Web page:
Mardi Gras Photography
Among the most photogenic of topics, Mardi Gras has consistently lured photographers to Louisiana in general and New Orleans in particular. Among the most noteworthy are John Gutmann, a German-born photographer who attended Mardi Gras in 1937, and captured odd, exotic, and sometimes surreal moments and people. Charles L. Franck, a commercial New Orleans photographer, produced numerous images of Carnival between 1907 and 1955, generally presenting the festivities in a clean, straightforward style. In the late twentieth century, New Orleanian Syndey Byrd presented large colorful images of parades, balls, and musicians. While her work focuses on New Orleans and southern Louisiana, she has photographedcelebrations around the world.
Musicians are another frequently photographed aspect of Louisiana culture. Painter/photographer Ralston Crawford began photographing jazz musicians in New Orleans in the 1950s. Lee Friedlander’s photographs of New Orleans musicians were published in The Jazz People of New Orleans in 1992. In more recent years, New Orleans photographer Michael P. Smith documented the New Orleans Jazz & Heritage Festival, making thousands of images of musicians and parades. Mardi Gras Indians and neighborhood celebrations were among his favorite topics. Husband-and-wife team Keith Calhoun and Chandra McCormick document street music and street life in New Orleans, paying particular attention to the Lower Ninth Ward community.
Music can be heard, of course, outside New Orleans, and the New Orleans-based photographer Rick Olivier has photographed Cajun music and culture. His 1999 book Zydeco! features musicians and dance halls in southwestern Louisiana. Philip Gould’s photographs of Cajun musicians were published in Cajun Music and Zydeco published in 1992. He has also photographed riders, revelers, and chicken chasers celebrating Cajun Mardi Gras.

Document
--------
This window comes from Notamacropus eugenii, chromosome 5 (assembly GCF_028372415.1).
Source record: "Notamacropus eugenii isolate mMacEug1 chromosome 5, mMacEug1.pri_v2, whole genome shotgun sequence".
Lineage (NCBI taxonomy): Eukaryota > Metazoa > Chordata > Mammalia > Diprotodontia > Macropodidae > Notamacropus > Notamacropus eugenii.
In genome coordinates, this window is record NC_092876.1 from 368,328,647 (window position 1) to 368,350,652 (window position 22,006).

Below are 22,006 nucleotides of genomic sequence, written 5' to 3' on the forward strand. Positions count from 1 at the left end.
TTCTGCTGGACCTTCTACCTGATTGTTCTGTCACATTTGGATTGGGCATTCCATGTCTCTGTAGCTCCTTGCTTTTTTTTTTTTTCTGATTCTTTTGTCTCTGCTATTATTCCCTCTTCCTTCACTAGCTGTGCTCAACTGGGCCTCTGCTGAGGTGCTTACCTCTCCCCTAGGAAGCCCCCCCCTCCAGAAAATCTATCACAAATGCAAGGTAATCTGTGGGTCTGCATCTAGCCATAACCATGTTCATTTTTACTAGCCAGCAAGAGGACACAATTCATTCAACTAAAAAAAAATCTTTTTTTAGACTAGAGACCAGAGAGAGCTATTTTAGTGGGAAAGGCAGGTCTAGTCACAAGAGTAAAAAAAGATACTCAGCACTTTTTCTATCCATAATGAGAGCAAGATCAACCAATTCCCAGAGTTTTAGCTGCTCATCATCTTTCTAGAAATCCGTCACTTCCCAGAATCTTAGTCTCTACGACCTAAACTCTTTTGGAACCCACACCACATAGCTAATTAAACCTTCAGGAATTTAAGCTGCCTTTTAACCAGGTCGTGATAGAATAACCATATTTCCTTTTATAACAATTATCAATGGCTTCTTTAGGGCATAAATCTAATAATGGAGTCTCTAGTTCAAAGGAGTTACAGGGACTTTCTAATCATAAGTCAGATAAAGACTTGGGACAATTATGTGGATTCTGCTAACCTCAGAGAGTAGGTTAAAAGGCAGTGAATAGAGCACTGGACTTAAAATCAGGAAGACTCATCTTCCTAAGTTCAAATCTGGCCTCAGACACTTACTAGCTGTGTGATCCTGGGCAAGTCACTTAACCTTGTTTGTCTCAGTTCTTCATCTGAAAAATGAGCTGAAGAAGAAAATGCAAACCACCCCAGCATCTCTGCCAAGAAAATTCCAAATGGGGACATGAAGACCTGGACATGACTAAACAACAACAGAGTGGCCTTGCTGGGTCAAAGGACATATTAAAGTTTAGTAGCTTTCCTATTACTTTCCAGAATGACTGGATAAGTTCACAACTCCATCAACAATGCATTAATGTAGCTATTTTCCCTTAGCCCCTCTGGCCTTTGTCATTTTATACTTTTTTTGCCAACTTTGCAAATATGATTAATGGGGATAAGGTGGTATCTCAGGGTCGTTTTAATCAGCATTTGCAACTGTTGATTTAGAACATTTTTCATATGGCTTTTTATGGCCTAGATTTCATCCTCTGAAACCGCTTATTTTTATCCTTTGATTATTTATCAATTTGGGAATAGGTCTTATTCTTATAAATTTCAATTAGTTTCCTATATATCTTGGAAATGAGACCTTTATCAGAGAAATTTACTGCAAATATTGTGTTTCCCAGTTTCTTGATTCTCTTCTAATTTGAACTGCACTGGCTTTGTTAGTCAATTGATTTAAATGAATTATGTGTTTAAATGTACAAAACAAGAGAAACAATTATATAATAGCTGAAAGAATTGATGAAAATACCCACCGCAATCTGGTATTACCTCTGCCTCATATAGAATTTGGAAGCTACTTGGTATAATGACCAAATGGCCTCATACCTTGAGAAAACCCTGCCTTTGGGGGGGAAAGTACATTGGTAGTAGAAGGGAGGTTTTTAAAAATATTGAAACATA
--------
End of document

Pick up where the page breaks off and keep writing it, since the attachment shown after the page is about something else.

Photographing Rural Louisiana
Louisiana is, of course, more than New Orleans, and photographers have also captured images from more rural parts of the state. A.L. Bush, for instance, recorded the early-twentieth-century lumber industry in southeastern Louisiana. In the late 1940s, Elemore Morgan, Sr., a Baton Rouge native, traveled throughout the state making pictures for All This Is Louisiana, written by Frances Parkinson Keyes. He also worked for the state forestry association and as a commercial photographer in Baton Rouge. Many of his photographs present the everyday lives of rural people, vernacular architecture, and folk traditions. His son, Elemore Morgan, Jr., is best known for his paintings and color photographs of southern Louisiana landscapes and Cajun life.
Fonville Winans also documented the landscape and people of southern Louisiana, including Grand Isle. Debbie Fleming Caffery’s first book, Carry Me Home, published in 1990, featured dark and evocative photographs of sugar cane workers and residents of St. Mary Parish. Among the best-known contemporary nature photographers in the state are C.C. Lockwood and Julia Sims. Lockwood has photographed extensively in the Atchafalaya Basin and along the Gulf Coast. Sims is known primarily for her photographs of birds and the Manchac Swamp.
Most recently, Hurricane Katrina, which struck the Gulf Coast in August 2005, has drawn photographers to the state. In some sense, the storm resulted in a return to documentary photography, as thousands of photographers—professional and amateur, residents and outsiders—struggled to capture the sheer magnitude of the destruction the storm caused. Some of the most important Katrina pictures were made by staff photographers of The Times-Picayune, which earned a Pulitzer Prize for its reporting during and after the storm. Storm survivors and rescuers, of course, shot their own photographs, and often shared them with world via the Internet. Artists, including photographers, still struggle to make sense of the catastrophe and will likely do so for years to come.